Vietnam Court Sentences Brothers To Death After Violent Land Clash

Channels Television  
Updated September 14, 2020
vietnam brothers

This picture taken and released by the Vietnam News Agency on September 14, 2020 shows defendants involved in a land dispute attending a court trial in Hanoi. Two villagers were sentenced to death for murder on September 14 by a Vietnam court, after a longrunning land dispute spiralled into rare violence which left three police officers and a villager dead. / AFP / Vietnam News Agency / Vietnam News Agency


A Vietnam court sentenced two brothers to death Monday after a long-running land dispute spiralled into rare violence which left three police officers and a villager dead.

Residents of Dong Tam commune in a Hanoi suburb have for years clashed with authorities, accusing the military of illegally seizing their farmland for an airport.

In January officials attempted to erect a perimeter fence, but were met with villagers armed with “grenades, petrol bombs and knives”, according to the Ministry of Public Security.

The clash left three police officers and an elderly resident, Le Dinh Kinh, dead.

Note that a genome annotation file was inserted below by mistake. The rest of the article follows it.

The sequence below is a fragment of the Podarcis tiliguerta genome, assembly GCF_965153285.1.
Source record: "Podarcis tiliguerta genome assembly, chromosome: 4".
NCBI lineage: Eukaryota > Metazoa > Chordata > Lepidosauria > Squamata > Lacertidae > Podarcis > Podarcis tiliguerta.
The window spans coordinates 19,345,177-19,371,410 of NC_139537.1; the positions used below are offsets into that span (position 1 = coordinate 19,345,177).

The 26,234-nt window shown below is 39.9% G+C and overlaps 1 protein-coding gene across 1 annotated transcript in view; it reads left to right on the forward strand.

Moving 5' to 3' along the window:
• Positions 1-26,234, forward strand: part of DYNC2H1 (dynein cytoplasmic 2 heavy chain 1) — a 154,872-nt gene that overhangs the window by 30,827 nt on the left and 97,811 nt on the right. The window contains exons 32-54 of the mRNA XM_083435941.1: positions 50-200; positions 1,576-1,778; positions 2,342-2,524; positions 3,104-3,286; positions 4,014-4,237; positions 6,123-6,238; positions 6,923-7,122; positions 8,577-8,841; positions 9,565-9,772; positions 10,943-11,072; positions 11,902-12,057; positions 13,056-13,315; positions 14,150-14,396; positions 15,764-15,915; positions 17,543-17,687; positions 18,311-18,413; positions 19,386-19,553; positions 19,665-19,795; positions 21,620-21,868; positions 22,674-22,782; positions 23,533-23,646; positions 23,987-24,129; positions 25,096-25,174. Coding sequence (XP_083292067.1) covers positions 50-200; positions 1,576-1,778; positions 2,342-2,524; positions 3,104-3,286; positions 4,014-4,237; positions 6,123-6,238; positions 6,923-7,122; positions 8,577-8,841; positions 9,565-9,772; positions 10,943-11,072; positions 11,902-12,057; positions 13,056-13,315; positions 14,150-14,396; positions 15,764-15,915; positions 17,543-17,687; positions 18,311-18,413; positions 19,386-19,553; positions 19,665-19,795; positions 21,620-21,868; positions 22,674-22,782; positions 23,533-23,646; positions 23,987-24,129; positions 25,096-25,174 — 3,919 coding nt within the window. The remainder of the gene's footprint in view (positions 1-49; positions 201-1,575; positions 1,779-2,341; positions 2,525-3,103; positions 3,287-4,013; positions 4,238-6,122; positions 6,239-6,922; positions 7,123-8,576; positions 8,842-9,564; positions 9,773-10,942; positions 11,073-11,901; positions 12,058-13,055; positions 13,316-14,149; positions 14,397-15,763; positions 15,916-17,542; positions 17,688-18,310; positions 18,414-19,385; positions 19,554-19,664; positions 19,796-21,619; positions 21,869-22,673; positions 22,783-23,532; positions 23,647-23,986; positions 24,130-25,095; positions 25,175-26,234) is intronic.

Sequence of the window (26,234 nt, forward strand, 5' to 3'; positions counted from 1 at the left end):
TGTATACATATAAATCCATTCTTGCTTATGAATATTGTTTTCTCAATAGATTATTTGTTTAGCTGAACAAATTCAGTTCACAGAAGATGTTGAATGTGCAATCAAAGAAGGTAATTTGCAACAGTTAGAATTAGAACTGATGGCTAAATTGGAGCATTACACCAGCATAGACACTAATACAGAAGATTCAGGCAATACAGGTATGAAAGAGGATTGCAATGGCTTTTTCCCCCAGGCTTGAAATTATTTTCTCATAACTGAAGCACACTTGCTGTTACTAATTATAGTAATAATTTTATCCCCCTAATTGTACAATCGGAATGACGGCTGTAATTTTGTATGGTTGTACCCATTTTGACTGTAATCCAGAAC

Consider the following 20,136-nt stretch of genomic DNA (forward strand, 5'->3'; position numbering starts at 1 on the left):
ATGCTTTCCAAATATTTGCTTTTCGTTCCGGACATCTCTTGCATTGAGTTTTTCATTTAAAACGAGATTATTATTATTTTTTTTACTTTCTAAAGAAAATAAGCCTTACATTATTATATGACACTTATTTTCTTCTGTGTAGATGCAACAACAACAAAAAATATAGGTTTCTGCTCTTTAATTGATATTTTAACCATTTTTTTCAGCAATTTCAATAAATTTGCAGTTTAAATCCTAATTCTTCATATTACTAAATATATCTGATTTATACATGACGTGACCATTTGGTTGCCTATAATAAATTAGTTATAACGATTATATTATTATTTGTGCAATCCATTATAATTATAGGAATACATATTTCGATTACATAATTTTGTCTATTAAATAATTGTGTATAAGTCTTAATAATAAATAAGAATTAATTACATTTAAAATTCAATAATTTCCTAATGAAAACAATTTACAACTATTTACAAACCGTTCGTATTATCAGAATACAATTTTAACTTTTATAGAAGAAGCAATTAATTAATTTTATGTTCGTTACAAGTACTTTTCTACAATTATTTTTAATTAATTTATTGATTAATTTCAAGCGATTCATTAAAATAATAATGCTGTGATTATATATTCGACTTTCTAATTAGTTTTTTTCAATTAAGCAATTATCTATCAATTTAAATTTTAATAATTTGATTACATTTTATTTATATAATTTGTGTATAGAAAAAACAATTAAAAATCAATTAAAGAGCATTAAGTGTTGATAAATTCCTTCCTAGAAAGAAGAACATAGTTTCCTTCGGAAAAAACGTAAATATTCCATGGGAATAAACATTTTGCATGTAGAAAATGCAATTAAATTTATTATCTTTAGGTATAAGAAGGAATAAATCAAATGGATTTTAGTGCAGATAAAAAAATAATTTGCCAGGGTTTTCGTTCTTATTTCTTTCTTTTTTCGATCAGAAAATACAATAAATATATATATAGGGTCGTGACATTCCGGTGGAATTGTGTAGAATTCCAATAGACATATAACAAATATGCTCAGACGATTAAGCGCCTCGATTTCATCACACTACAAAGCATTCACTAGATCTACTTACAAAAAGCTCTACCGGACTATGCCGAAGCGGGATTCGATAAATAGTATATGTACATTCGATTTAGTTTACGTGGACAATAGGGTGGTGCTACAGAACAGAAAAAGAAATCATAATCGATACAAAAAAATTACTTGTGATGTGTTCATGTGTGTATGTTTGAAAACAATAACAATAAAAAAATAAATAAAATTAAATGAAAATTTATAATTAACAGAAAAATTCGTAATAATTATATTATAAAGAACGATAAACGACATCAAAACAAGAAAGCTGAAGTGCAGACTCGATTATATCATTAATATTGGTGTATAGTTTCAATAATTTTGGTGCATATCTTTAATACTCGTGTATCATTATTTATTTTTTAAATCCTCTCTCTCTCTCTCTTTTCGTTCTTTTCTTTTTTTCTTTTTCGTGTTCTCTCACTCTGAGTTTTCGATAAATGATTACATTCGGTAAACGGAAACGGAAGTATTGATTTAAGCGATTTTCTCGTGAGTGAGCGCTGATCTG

Villagers have a different account of the incident, accusing authorities of attacking Kinh in his sleep. He was believed to be the leader of the farmers’ resistance.

Kinh’s two sons — Le Dinh Chuc, 40, and Le Dinh Cong, 56 — were among dozens arrested in the aftermath of the violence.

The Hanoi court sentenced the brothers “to death for murder” of the three police officers, according to state media.

Twenty-seven others were handed varying sentences, from a 15-month suspended sentence to life in prison.

Defence lawyer Le Luan called the trial “unfair”, and said the defence team had proposed it be postponed pending further investigation into the incident.

“We do not agree with the verdict given by the court today; we don’t even agree with the trial itself,” he told AFP.

Human Rights Watch decried the “heavy sentences” coming after a “rushed” trial, which started last week.

“This trial was plagued by serious procedural concerns that clearly undermined any possibility of fair process,” said HRW’s Phil Robertson.

It is difficult to verify the authorities’ version of events, as the communist country strictly controls all media and information dissemination.

Land disputes are common in Vietnam, where powerful individuals and companies often make claims on property.

Freedom of expression is restricted, as is the right to protest, but flashpoints occur.

In 2017, the Dong Tam villagers held more than a dozen police officers and officials, hostage, for several days at the airport site in a standoff that gripped the tightly-controlled country.


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